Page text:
A normal country’s economy is built upon free competition, innovation, R&D and entrepreneurship, but China prefers to steal proprietary information and technology and this has allowed the CCP to leapfrog decades of hard work and billions of dollars in investment.

According to the U.S. FBI director, Chris Wray, at a speech given on January 31, “The Chinese government steals staggering volumes of information and causes deep, job-destroying damage across a wide range of industries—so much so that, as you heard, we’re constantly opening new cases to counter their intelligence operations, about every 12 hours or so.”  

In one prominent example, Wray said that a group of Chinese Ministry of State Security-associated criminal hackers stole terabytes of data from hundreds of companies. Besides stealing on a massive scale, one terabyte is around 70 million pages of data, the hackers also caused indiscriminate damage to get what they want, like in the recent Microsoft Exchange hack, which compromised the networks of 10,000 American companies in a single campaign alone.

The harm from China’s economic espionage is not just felt by the companies but by workers too.  For example, in 2018, a Chinese government-owned corporation called Sinovel was convicted for stealing the proprietary source code for controlling wind turbines from American Superconductor, a U.S. company in Massachusetts, causing its value to fall from US$1.6 billion to $200 million.  In the process, 600 employees lost their jobs and with it their livelihoods to provide for their families.

Winter is coming

Theft is a zero-sum game, where one side’s gain is equivalent to another’s loss, therefore the net change in wealth or benefit is zero.  China is winning at the expense of the rest of the world.  China, which has the world’s second largest economy and which aspires to be a global superpower, but through its malevolent actions, refuses to act responsibly in line with its aspiration.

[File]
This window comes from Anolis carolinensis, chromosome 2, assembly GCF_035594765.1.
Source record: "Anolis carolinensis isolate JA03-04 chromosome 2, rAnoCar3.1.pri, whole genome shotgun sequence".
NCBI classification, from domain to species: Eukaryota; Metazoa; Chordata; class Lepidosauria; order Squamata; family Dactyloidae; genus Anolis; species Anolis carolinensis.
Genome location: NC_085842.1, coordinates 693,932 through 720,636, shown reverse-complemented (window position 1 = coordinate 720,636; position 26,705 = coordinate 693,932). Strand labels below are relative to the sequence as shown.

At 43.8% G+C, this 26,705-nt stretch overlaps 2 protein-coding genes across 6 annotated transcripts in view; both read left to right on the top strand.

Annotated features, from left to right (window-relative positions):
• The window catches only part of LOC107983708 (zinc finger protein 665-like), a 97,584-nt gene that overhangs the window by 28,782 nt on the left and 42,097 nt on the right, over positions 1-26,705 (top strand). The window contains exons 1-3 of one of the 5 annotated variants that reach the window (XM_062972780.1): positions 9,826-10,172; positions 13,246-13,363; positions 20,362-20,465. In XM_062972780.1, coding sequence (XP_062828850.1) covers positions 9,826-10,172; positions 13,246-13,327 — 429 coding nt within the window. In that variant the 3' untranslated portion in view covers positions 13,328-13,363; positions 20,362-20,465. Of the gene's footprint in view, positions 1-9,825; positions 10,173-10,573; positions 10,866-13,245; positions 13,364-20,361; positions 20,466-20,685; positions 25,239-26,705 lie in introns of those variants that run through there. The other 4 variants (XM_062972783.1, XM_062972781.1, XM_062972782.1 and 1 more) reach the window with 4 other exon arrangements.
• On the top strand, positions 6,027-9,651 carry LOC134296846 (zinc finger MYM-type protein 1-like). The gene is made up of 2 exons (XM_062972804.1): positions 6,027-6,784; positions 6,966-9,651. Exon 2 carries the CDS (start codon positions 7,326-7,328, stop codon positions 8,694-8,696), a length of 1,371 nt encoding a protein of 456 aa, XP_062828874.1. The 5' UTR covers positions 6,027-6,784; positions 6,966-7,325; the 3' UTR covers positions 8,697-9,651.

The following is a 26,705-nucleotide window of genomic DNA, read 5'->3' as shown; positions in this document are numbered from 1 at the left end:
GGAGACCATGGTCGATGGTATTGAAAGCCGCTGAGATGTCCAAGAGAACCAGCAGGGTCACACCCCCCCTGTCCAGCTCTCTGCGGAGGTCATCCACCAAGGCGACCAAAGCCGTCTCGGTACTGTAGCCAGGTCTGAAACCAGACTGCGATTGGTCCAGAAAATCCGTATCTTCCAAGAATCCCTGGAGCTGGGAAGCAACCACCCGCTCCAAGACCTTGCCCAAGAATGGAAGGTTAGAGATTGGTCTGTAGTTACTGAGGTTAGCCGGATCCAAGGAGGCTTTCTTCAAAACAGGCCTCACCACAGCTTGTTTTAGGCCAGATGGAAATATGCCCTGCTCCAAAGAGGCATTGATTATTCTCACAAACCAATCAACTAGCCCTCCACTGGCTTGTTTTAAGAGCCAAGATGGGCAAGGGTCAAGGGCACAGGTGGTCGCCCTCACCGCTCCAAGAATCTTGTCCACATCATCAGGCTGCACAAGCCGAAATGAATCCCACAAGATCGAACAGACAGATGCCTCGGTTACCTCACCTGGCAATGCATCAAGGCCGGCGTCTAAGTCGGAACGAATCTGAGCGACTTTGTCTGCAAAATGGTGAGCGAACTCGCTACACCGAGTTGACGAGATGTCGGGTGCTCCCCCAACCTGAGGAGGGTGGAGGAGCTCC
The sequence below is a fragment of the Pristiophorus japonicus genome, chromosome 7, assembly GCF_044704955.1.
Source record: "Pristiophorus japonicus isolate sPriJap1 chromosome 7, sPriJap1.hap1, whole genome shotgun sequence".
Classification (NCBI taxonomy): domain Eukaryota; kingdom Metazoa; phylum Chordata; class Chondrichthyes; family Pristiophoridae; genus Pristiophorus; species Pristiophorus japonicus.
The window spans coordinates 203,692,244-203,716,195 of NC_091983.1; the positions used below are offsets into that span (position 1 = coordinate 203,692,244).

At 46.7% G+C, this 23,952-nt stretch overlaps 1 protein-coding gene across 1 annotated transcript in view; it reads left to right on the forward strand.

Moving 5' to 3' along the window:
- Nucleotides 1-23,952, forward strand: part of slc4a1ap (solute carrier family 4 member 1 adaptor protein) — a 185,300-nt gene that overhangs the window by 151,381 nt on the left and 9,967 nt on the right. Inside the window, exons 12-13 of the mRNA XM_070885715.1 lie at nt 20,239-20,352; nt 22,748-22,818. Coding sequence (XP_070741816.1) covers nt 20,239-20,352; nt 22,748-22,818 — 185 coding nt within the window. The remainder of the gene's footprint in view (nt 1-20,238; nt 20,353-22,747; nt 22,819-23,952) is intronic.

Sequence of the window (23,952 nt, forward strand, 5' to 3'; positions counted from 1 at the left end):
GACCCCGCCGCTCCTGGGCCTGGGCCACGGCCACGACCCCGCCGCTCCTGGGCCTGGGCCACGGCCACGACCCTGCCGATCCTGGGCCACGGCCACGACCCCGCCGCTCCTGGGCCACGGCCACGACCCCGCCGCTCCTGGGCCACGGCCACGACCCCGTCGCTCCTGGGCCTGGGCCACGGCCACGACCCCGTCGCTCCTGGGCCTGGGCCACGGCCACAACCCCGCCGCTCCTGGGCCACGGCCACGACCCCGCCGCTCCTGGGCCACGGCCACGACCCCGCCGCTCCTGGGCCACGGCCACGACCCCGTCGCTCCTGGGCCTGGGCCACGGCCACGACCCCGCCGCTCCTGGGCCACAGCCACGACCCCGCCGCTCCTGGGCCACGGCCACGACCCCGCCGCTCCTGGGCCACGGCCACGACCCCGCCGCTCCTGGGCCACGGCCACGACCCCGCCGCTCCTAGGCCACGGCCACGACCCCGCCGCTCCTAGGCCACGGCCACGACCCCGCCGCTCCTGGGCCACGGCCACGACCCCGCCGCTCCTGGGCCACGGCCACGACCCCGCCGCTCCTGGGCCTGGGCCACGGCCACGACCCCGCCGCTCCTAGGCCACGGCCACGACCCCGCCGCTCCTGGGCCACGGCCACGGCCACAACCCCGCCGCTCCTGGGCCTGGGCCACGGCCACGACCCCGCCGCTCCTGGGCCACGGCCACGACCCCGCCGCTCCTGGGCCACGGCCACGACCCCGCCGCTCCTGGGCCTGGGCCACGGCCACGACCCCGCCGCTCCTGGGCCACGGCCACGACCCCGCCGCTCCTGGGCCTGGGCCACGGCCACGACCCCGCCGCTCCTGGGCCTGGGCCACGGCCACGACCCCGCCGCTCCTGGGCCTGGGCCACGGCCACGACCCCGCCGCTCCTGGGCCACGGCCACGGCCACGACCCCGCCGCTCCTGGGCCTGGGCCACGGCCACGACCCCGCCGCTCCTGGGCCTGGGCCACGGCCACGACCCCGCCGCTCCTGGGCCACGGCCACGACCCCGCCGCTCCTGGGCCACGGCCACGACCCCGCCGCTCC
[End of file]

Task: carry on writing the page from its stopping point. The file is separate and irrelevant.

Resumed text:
What this shows is that the CCP is a mafia organization, which wants absolute power and demands total subservient, but does not abide by the rules of the international order.

The general public and consumers will not forget the genocide the CCP has committed. No amount of words and propaganda can whitewash the CCP’s malevolent actions. As the world awakes to the atrocities the CCP has done, CEOs and investors cannot pretend that it is business as usual.

And if they still stand on the wrong side of history and refuses to condemn the CCP, then they, their companies and their brands will have to suffer the consequences of associating and kowtowing to a regime that is committing genocide and other crimes against humanity.

Image credit: kovop58 / Shutterstock.com

Lee Kok Leong

Lee Kok Leong

Kok Leong, executive editor, has overall editorial responsibility for the direction and focus of Maritime Fairtrade. He has two decades of working experiences, including holding senior regional roles in business-to-business (B2B) print and online publications. He enjoys his work as a journalist, and regards it as a calling.